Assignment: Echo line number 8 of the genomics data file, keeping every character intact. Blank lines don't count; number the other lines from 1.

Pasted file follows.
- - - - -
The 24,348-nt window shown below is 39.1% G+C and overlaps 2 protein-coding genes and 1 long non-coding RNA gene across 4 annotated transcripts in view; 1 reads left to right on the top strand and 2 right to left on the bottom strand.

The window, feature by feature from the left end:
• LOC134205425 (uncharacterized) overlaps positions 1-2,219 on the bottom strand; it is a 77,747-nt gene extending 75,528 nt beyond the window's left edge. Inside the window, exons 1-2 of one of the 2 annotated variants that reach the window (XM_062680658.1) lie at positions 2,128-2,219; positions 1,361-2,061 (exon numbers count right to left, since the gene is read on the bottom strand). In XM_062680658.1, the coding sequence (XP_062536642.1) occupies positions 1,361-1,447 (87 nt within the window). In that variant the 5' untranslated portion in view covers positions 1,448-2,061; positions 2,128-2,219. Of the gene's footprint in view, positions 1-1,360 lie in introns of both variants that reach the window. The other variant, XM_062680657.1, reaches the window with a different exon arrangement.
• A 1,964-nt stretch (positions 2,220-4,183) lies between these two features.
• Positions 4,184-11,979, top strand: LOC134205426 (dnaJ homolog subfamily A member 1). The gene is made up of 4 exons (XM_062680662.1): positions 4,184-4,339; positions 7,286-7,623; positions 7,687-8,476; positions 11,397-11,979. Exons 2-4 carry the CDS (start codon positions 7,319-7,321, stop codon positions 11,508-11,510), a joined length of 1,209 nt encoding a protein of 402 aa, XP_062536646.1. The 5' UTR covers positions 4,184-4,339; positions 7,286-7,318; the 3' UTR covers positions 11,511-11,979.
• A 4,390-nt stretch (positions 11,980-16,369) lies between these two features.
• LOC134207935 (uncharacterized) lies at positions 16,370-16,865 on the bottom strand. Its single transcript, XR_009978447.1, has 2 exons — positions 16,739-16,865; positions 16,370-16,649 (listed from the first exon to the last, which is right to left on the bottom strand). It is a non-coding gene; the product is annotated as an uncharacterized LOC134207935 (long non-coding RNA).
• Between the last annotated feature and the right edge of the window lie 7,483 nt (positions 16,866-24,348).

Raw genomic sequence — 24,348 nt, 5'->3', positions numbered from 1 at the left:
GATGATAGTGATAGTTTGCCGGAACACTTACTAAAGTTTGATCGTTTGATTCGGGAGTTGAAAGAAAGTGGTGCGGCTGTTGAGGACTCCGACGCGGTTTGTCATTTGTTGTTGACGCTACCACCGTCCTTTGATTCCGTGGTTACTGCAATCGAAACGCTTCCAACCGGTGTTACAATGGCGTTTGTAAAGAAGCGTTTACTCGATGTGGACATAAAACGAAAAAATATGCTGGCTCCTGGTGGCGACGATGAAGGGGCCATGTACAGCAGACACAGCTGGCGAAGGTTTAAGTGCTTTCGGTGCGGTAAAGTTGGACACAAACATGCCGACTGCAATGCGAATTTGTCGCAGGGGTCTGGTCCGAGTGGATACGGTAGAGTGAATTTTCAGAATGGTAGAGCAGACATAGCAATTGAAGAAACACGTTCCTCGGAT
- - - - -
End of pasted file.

• Between the last annotated feature and the right edge of the window lie 7,483 nt (positions 16,866-24,348).